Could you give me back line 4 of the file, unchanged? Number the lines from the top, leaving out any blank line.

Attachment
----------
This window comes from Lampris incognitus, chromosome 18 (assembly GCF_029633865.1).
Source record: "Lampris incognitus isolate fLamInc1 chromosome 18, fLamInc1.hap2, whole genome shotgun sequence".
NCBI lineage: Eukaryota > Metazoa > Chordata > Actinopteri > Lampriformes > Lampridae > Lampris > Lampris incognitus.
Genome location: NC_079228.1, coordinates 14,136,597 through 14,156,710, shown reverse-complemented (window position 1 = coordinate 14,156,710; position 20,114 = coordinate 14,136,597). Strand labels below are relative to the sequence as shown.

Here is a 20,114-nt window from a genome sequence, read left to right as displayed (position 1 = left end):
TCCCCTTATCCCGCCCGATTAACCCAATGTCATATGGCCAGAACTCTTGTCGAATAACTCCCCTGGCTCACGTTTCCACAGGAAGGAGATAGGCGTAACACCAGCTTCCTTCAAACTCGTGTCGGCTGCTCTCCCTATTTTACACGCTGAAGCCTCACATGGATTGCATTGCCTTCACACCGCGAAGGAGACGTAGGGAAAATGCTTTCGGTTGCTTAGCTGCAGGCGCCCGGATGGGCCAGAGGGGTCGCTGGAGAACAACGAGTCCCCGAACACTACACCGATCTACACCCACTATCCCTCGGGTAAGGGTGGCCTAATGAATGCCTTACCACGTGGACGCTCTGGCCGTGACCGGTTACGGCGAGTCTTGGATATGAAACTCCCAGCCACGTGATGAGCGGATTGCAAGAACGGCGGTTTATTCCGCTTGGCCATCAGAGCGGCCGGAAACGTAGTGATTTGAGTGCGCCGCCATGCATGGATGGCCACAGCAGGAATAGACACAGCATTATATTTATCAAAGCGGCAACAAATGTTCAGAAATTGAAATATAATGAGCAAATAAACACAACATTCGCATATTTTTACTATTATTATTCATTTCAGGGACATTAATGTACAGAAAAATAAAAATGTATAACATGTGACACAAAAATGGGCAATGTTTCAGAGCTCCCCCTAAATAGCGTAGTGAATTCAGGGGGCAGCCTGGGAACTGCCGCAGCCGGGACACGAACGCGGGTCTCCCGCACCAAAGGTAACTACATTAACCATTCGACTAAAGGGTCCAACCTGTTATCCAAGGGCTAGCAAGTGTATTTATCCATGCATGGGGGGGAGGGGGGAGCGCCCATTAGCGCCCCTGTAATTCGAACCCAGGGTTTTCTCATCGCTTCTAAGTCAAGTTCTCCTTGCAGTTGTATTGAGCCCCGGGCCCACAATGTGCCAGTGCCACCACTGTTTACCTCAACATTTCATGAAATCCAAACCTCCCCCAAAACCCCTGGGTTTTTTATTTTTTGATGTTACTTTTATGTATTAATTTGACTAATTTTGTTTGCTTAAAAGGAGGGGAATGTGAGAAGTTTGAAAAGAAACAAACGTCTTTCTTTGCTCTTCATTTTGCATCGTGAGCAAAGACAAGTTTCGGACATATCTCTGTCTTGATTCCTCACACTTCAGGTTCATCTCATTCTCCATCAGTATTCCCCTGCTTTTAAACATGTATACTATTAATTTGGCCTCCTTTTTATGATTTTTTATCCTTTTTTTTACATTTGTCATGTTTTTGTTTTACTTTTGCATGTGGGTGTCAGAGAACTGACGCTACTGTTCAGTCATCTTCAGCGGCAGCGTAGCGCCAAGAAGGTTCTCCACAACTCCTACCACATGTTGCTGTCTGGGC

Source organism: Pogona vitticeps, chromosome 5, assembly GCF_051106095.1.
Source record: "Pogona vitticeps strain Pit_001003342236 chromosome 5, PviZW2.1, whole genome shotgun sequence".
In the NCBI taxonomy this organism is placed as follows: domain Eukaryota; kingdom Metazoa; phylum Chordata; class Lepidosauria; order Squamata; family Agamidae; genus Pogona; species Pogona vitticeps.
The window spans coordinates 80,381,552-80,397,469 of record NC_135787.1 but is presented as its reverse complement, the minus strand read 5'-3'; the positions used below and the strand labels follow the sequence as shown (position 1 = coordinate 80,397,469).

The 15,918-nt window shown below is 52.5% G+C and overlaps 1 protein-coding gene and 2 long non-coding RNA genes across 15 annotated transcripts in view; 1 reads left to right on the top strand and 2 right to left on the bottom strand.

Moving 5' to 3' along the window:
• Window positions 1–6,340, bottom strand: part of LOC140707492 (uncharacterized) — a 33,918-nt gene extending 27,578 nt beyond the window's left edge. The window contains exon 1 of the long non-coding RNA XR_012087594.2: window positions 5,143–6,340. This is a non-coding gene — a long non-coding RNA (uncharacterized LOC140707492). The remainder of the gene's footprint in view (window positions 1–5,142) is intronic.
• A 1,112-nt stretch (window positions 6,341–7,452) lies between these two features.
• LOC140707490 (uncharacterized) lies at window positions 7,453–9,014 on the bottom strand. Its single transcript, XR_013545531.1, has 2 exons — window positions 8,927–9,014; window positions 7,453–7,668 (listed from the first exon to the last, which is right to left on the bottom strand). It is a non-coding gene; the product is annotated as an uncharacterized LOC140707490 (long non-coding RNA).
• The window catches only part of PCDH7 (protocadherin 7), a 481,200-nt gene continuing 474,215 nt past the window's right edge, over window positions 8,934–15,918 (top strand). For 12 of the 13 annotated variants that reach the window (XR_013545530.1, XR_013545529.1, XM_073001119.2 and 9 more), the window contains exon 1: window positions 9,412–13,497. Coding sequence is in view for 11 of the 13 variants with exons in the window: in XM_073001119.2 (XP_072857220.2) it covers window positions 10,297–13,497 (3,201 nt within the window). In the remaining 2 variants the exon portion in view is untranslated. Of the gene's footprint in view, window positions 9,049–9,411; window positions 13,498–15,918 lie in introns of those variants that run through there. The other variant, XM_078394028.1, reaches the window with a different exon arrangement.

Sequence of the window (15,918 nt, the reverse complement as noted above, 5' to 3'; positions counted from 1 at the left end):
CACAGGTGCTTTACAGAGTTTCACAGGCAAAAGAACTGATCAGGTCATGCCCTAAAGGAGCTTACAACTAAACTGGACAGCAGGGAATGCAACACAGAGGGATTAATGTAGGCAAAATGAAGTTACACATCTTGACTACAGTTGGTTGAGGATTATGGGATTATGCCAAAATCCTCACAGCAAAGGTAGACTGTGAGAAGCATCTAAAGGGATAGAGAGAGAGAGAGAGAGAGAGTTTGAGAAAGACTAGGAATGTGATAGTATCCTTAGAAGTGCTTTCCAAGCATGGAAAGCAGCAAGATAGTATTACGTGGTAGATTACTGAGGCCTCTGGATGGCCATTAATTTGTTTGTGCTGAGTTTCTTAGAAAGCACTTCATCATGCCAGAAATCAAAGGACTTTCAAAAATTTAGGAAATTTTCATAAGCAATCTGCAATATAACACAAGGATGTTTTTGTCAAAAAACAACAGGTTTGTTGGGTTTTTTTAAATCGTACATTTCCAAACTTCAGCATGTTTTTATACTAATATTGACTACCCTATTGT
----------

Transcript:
Genome location: NC_079228.1, coordinates 14,136,597 through 14,156,710, shown reverse-complemented (window position 1 = coordinate 14,156,710; position 20,114 = coordinate 14,136,597). Strand labels below are relative to the sequence as shown.